Engineers apply scientific and mathematical principles to research, develop, and improve technology. It is a very large field, affecting every industry one can imagine. Computers, bridges, rockets, calculators, proton accelerators, petroleum pumps, levees.the list of products and applications developed and influenced goes on forever. The basic function of engineering is to link society's needs with commercial applications, and then to evaluate and continually improve on the things that are developed.
Most engineers are specialists in a certain field or even in a very specific subfield (very specialized engineers, however, are sometimes vulnerable to layoffs if their field becomes obsolete). Broad specialties include:
- Electrical and electronics
- Mining and geological
The skills an engineer needs are based on the specialty he or she chooses, but all engineers have a solid scientific and mathematical background, with an understanding of mechanics, energy processes, research techniques, and computer applications. Engineers also need to be good communicators, since so much of their work is shared with other scientists, as well as with the public, managers, and other non-engineers. Being able to work in a team is also important. Perhaps the biggest thing is a passion for the field and a thirst for knowledge; the engineer that doesn't continue his or her education is the one that will be booted out first.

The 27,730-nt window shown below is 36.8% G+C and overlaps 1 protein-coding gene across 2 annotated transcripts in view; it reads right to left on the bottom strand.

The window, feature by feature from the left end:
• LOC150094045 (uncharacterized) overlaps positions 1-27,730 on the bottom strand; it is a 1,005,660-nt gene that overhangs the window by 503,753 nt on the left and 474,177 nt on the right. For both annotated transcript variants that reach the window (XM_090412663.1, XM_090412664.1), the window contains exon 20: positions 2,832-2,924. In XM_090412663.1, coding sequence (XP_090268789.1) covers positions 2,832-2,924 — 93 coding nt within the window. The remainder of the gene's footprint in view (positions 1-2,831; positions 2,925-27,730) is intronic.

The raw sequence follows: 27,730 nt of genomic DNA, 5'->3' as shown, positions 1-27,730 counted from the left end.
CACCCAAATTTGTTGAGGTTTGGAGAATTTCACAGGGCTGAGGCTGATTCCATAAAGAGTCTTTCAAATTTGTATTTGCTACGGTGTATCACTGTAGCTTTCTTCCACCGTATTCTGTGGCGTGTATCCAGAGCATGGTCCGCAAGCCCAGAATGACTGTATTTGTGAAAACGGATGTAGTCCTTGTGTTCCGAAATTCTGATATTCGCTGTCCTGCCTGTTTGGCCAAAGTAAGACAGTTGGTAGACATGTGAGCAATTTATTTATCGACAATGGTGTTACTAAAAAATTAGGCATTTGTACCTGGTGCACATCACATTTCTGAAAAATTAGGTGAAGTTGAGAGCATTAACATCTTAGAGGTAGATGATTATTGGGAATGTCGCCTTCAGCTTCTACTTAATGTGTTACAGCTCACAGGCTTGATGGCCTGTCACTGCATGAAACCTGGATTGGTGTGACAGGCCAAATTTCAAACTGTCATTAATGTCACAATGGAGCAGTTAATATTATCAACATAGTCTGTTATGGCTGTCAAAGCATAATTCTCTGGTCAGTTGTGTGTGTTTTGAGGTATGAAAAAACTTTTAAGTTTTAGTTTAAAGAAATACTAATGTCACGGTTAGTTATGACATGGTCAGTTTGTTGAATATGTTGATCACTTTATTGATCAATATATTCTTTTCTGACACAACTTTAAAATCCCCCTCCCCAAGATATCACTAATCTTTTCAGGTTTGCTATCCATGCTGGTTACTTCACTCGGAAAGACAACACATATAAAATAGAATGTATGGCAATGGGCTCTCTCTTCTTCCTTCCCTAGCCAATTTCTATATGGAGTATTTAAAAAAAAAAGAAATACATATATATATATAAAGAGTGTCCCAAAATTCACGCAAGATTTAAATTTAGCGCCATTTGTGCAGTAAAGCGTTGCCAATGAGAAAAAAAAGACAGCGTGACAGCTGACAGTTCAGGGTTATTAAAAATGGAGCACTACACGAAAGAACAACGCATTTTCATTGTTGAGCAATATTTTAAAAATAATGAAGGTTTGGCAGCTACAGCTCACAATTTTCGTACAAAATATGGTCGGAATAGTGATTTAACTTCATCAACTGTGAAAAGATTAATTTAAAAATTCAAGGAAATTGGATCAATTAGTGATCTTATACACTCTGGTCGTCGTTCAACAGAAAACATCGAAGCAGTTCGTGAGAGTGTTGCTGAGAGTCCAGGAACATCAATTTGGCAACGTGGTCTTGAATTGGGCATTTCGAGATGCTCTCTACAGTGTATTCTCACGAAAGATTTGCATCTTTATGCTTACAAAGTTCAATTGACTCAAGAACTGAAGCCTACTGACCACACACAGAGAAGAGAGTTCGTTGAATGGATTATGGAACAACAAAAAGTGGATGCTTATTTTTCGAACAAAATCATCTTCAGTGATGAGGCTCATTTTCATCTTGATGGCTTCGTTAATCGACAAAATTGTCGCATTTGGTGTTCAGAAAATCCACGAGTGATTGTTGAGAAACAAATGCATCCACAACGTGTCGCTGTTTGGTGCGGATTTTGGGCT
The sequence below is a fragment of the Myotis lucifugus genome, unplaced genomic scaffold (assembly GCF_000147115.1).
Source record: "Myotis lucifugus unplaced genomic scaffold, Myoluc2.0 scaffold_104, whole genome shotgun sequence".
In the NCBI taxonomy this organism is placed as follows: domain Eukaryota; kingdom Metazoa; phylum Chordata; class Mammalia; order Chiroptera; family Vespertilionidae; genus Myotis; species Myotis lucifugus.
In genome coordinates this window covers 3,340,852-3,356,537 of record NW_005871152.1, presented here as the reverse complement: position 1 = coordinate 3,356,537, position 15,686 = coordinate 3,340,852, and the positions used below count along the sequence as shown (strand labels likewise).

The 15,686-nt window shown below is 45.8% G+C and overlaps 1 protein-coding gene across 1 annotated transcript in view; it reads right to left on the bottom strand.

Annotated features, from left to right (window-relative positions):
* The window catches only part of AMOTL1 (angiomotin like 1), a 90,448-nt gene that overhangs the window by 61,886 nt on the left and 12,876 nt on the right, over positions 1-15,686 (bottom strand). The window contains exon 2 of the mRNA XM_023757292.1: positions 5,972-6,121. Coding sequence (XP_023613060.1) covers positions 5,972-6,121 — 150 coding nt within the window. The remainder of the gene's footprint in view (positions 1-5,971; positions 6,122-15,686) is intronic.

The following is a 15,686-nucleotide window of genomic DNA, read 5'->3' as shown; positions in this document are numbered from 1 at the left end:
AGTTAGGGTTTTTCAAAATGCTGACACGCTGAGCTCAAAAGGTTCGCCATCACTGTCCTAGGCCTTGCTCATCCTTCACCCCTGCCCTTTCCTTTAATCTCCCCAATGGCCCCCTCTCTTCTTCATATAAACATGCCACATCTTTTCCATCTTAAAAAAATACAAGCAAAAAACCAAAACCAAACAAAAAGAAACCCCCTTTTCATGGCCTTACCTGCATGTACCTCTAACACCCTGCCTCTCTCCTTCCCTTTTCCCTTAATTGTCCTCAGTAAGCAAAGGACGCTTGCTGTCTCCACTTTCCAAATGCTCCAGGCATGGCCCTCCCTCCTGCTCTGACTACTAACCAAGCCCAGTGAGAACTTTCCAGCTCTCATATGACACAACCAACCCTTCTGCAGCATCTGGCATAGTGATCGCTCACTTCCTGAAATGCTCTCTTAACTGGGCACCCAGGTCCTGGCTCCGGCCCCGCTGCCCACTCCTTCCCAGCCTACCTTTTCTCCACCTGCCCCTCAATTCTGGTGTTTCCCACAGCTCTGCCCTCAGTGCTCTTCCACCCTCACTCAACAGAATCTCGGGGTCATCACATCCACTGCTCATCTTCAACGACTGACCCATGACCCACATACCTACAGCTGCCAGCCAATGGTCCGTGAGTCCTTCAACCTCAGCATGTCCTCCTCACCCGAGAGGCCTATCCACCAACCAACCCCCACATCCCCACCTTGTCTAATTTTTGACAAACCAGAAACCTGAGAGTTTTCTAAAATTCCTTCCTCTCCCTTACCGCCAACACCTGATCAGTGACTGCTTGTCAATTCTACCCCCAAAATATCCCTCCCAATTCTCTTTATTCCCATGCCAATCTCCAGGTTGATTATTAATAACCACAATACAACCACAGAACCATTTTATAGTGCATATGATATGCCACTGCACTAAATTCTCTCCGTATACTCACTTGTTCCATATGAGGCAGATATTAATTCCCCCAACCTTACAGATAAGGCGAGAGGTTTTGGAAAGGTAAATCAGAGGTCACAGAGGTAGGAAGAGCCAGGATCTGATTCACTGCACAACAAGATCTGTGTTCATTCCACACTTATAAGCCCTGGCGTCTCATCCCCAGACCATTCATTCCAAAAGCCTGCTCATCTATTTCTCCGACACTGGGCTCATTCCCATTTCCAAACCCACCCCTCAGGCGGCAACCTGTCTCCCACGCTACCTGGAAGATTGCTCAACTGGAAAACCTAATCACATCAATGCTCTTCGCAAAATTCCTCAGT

After graduating from an engineering program, engineers usually work for a few years and then take the Professional Engineer exams - licensed engineers are known as PEs. Graduates from engineering technology programs may not be able to gain this certification, but they can hold down many types of practical engineering jobs.
Most engineers make good money, even right out of college. The ability to perform a variety of jobs and to jump from one field to another is also an advantage. The field is expected to grow about as fast as average. Many firms are able to outsource some work to less expensive overseas engineers.